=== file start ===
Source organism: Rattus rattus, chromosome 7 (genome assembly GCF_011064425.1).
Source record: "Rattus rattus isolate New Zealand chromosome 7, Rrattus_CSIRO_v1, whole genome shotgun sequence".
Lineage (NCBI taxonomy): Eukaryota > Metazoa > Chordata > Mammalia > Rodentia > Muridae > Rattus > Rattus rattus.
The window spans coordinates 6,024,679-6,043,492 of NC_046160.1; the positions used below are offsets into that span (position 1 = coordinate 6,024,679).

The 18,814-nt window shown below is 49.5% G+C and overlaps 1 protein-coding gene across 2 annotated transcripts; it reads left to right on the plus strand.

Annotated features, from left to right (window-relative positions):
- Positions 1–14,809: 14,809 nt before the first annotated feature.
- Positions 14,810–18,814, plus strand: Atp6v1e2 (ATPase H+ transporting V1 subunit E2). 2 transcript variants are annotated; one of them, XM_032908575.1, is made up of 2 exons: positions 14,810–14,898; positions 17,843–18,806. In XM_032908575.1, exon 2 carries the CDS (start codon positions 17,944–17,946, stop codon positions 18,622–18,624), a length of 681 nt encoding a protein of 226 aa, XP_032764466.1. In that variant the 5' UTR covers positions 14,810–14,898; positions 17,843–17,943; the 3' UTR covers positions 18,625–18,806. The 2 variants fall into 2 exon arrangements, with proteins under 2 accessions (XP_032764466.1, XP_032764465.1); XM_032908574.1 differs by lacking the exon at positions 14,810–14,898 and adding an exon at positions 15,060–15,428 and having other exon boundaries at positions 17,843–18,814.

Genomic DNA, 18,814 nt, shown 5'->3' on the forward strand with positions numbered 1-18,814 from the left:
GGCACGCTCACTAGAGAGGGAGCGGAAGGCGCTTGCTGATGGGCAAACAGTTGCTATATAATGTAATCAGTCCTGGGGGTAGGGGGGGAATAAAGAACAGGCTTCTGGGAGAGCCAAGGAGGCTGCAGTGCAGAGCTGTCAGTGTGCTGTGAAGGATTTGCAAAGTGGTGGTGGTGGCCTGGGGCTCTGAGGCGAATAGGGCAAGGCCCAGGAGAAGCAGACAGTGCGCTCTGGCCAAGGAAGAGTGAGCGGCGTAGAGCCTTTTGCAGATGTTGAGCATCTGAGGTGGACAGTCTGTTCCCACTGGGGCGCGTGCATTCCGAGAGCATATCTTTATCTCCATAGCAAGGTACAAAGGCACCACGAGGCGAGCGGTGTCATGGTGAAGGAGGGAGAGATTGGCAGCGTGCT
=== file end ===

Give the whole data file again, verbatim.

Source organism: Rattus rattus, chromosome 7 (genome assembly GCF_011064425.1).
Source record: "Rattus rattus isolate New Zealand chromosome 7, Rrattus_CSIRO_v1, whole genome shotgun sequence".
Lineage (NCBI taxonomy): Eukaryota > Metazoa > Chordata > Mammalia > Rodentia > Muridae > Rattus > Rattus rattus.
The window spans coordinates 6,024,679-6,043,492 of NC_046160.1; the positions used below are offsets into that span (position 1 = coordinate 6,024,679).

The 18,814-nt window shown below is 49.5% G+C and overlaps 1 protein-coding gene across 2 annotated transcripts; it reads left to right on the plus strand.

Annotated features, from left to right (window-relative positions):
- Positions 1–14,809: 14,809 nt before the first annotated feature.
- Positions 14,810–18,814, plus strand: Atp6v1e2 (ATPase H+ transporting V1 subunit E2). 2 transcript variants are annotated; one of them, XM_032908575.1, is made up of 2 exons: positions 14,810–14,898; positions 17,843–18,806. In XM_032908575.1, exon 2 carries the CDS (start codon positions 17,944–17,946, stop codon positions 18,622–18,624), a length of 681 nt encoding a protein of 226 aa, XP_032764466.1. In that variant the 5' UTR covers positions 14,810–14,898; positions 17,843–17,943; the 3' UTR covers positions 18,625–18,806. The 2 variants fall into 2 exon arrangements, with proteins under 2 accessions (XP_032764466.1, XP_032764465.1); XM_032908574.1 differs by lacking the exon at positions 14,810–14,898 and adding an exon at positions 15,060–15,428 and having other exon boundaries at positions 17,843–18,814.

Genomic DNA, 18,814 nt, shown 5'->3' on the forward strand with positions numbered 1-18,814 from the left:
GGCACGCTCACTAGAGAGGGAGCGGAAGGCGCTTGCTGATGGGCAAACAGTTGCTATATAATGTAATCAGTCCTGGGGGTAGGGGGGGAATAAAGAACAGGCTTCTGGGAGAGCCAAGGAGGCTGCAGTGCAGAGCTGTCAGTGTGCTGTGAAGGATTTGCAAAGTGGTGGTGGTGGCCTGGGGCTCTGAGGCGAATAGGGCAAGGCCCAGGAGAAGCAGACAGTGCGCTCTGGCCAAGGAAGAGTGAGCGGCGTAGAGCCTTTTGCAGATGTTGAGCATCTGAGGTGGACAGTCTGTTCCCACTGGGGCGCGTGCATTCCGAGAGCATATCTTTATCTCCATAGCAAGGTACAAAGGCACCACGAGGCGAGCGGTGTCATGGTGAAGGAGGGAGAGATTGGCAGCGTGCT